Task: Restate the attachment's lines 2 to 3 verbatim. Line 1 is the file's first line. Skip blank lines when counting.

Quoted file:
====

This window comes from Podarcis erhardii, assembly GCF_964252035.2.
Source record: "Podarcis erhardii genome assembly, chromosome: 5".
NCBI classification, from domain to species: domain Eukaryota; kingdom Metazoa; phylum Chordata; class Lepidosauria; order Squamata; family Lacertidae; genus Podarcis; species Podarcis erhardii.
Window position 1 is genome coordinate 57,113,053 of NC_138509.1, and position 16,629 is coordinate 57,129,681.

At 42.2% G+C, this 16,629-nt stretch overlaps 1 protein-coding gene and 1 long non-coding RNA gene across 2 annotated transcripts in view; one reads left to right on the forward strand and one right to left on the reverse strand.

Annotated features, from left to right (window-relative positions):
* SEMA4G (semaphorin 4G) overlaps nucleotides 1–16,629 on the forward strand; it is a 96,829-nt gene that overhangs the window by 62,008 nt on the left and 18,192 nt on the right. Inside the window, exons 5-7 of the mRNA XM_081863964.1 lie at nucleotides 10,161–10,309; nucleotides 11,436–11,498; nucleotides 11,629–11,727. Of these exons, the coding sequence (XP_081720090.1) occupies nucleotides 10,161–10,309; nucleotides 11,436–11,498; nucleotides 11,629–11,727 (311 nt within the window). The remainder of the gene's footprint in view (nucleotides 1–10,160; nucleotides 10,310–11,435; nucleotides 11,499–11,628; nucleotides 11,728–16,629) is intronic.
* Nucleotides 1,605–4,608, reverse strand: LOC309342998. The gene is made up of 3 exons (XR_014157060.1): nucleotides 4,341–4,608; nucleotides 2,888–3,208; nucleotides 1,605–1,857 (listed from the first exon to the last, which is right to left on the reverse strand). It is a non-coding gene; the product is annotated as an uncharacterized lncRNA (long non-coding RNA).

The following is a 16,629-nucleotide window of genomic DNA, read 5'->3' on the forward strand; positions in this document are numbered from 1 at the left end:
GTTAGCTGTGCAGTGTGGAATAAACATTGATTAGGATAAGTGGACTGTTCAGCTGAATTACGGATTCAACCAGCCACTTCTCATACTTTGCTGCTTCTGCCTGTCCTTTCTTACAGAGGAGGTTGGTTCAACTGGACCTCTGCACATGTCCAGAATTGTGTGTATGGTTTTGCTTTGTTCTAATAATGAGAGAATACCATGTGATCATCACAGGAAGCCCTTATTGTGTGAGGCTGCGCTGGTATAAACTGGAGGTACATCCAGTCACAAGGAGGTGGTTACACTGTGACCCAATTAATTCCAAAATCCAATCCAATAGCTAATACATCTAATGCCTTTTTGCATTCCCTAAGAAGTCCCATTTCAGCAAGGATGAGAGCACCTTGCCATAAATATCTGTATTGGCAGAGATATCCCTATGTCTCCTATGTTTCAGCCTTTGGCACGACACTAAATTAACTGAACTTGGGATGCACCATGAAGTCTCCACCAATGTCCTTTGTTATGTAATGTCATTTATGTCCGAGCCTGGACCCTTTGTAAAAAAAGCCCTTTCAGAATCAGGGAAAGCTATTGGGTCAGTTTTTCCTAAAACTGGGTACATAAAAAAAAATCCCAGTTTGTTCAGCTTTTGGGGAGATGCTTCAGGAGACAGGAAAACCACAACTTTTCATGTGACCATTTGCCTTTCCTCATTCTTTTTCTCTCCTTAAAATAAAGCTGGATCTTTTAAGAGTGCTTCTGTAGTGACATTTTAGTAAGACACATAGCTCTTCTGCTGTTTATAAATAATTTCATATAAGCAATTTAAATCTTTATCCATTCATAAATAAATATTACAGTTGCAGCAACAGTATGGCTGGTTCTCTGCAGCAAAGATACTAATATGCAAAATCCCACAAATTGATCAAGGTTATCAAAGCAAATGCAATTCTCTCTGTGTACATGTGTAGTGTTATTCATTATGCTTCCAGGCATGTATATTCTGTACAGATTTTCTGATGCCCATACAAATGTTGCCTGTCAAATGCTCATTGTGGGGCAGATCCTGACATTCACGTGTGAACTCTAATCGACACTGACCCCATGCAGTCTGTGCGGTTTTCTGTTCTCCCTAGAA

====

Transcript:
Source record: "Podarcis erhardii genome assembly, chromosome: 5".
NCBI classification, from domain to species: domain Eukaryota; kingdom Metazoa; phylum Chordata; class Lepidosauria; order Squamata; family Lacertidae; genus Podarcis; species Podarcis erhardii.